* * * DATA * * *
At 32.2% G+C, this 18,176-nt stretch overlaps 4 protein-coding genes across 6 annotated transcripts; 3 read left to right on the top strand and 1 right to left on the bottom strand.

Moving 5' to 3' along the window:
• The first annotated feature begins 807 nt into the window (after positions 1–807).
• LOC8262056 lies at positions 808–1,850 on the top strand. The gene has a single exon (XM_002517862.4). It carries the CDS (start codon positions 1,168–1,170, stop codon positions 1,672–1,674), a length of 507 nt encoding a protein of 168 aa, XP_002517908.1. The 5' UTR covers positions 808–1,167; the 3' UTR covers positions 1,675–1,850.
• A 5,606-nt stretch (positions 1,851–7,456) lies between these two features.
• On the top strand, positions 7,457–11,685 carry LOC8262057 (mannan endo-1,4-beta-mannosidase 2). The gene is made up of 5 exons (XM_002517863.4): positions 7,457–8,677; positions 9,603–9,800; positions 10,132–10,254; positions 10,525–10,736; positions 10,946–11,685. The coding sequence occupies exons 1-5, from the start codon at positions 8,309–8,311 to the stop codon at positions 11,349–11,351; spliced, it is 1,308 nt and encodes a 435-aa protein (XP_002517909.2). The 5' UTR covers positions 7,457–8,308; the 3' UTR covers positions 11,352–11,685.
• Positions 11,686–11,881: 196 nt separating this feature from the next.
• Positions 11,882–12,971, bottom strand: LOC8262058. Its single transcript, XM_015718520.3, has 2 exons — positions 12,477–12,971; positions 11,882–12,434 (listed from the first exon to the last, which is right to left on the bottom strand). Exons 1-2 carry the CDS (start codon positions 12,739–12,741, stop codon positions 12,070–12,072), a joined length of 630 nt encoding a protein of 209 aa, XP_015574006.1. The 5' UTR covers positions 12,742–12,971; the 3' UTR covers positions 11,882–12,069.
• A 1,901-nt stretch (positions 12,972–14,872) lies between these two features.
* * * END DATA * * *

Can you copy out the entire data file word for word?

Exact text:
At 32.2% G+C, this 18,176-nt stretch overlaps 4 protein-coding genes across 6 annotated transcripts; 3 read left to right on the top strand and 1 right to left on the bottom strand.

Moving 5' to 3' along the window:
• The first annotated feature begins 807 nt into the window (after positions 1–807).
• LOC8262056 lies at positions 808–1,850 on the top strand. The gene has a single exon (XM_002517862.4). It carries the CDS (start codon positions 1,168–1,170, stop codon positions 1,672–1,674), a length of 507 nt encoding a protein of 168 aa, XP_002517908.1. The 5' UTR covers positions 808–1,167; the 3' UTR covers positions 1,675–1,850.
• A 5,606-nt stretch (positions 1,851–7,456) lies between these two features.
• On the top strand, positions 7,457–11,685 carry LOC8262057 (mannan endo-1,4-beta-mannosidase 2). The gene is made up of 5 exons (XM_002517863.4): positions 7,457–8,677; positions 9,603–9,800; positions 10,132–10,254; positions 10,525–10,736; positions 10,946–11,685. The coding sequence occupies exons 1-5, from the start codon at positions 8,309–8,311 to the stop codon at positions 11,349–11,351; spliced, it is 1,308 nt and encodes a 435-aa protein (XP_002517909.2). The 5' UTR covers positions 7,457–8,308; the 3' UTR covers positions 11,352–11,685.
• Positions 11,686–11,881: 196 nt separating this feature from the next.
• Positions 11,882–12,971, bottom strand: LOC8262058. Its single transcript, XM_015718520.3, has 2 exons — positions 12,477–12,971; positions 11,882–12,434 (listed from the first exon to the last, which is right to left on the bottom strand). Exons 1-2 carry the CDS (start codon positions 12,739–12,741, stop codon positions 12,070–12,072), a joined length of 630 nt encoding a protein of 209 aa, XP_015574006.1. The 5' UTR covers positions 12,742–12,971; the 3' UTR covers positions 11,882–12,069.
• A 1,901-nt stretch (positions 12,972–14,872) lies between these two features.